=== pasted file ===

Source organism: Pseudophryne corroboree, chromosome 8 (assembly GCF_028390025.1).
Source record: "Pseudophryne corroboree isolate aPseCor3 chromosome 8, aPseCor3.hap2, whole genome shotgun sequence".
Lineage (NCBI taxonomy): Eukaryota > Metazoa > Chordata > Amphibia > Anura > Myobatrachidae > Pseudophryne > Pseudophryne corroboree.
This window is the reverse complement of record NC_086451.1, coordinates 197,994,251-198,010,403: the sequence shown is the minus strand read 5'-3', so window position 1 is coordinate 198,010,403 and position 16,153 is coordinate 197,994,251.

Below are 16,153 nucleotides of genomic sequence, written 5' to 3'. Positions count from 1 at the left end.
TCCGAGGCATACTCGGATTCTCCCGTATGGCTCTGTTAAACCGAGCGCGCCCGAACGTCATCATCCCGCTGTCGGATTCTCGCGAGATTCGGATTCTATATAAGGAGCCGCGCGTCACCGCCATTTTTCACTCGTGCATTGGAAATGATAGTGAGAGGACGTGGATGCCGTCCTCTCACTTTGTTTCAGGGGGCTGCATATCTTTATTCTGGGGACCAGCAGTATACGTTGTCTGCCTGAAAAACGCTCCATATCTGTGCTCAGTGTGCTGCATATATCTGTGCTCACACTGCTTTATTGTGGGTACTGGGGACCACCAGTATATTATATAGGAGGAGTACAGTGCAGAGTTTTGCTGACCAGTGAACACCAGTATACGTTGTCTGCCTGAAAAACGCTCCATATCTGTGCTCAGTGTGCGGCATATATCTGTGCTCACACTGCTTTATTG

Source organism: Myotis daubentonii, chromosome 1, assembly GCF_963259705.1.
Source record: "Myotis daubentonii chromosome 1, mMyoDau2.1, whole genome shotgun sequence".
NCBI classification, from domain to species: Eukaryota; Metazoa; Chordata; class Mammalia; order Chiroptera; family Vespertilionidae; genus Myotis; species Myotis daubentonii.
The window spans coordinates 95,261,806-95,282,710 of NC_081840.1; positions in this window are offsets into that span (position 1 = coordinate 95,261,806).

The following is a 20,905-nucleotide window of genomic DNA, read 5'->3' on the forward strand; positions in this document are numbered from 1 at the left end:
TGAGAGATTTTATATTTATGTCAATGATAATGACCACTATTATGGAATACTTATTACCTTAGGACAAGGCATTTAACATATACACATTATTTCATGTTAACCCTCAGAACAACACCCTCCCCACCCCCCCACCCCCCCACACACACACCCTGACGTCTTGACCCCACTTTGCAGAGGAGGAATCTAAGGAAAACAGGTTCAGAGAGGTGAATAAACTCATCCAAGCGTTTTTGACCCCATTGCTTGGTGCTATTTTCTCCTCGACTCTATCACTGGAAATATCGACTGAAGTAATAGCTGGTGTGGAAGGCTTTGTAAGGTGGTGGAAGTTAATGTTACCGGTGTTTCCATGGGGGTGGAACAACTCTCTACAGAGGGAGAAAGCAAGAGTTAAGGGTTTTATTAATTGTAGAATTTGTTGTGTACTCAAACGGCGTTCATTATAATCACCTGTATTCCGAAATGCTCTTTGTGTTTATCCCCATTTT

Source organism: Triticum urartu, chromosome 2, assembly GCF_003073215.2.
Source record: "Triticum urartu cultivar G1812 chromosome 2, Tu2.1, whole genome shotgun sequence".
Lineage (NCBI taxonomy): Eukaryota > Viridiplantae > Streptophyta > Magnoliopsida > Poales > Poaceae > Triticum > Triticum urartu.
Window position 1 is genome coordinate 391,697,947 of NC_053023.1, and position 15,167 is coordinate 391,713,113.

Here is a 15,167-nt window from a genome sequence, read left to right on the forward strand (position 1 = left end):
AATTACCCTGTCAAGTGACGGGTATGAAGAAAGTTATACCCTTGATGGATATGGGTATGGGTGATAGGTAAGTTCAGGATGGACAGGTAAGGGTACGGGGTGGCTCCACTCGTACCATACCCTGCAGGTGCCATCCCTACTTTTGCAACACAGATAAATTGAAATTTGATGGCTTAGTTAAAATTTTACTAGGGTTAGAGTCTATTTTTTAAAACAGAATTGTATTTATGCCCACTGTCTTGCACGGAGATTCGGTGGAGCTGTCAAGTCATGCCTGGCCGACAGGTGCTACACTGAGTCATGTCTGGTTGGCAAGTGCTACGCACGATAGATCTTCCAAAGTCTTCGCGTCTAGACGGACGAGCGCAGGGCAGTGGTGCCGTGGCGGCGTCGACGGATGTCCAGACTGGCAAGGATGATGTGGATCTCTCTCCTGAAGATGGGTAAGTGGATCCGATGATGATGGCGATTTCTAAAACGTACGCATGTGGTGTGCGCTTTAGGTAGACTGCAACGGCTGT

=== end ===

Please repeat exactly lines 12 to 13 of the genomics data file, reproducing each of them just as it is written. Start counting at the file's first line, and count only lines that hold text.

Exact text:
TGAGAGATTTTATATTTATGTCAATGATAATGACCACTATTATGGAATACTTATTACCTTAGGACAAGGCATTTAACATATACACATTATTTCATGTTAACCCTCAGAACAACACCCTCCCCACCCCCCCACCCCCCCACACACACACCCTGACGTCTTGACCCCACTTTGCAGAGGAGGAATCTAAGGAAAACAGGTTCAGAGAGGTGAATAAACTCATCCAAGCGTTTTTGACCCCATTGCTTGGTGCTATTTTCTCCTCGACTCTATCACTGGAAATATCGACTGAAGTAATAGCTGGTGTGGAAGGCTTTGTAAGGTGGTGGAAGTTAATGTTACCGGTGTTTCCATGGGGGTGGAACAACTCTCTACAGAGGGAGAAAGCAAGAGTTAAGGGTTTTATTAATTGTAGAATTTGTTGTGTACTCAAACGGCGTTCATTATAATCACCTGTATTCCGAAATGCTCTTTGTGTTTATCCCCATTTT

Source organism: Triticum urartu, chromosome 2, assembly GCF_003073215.2.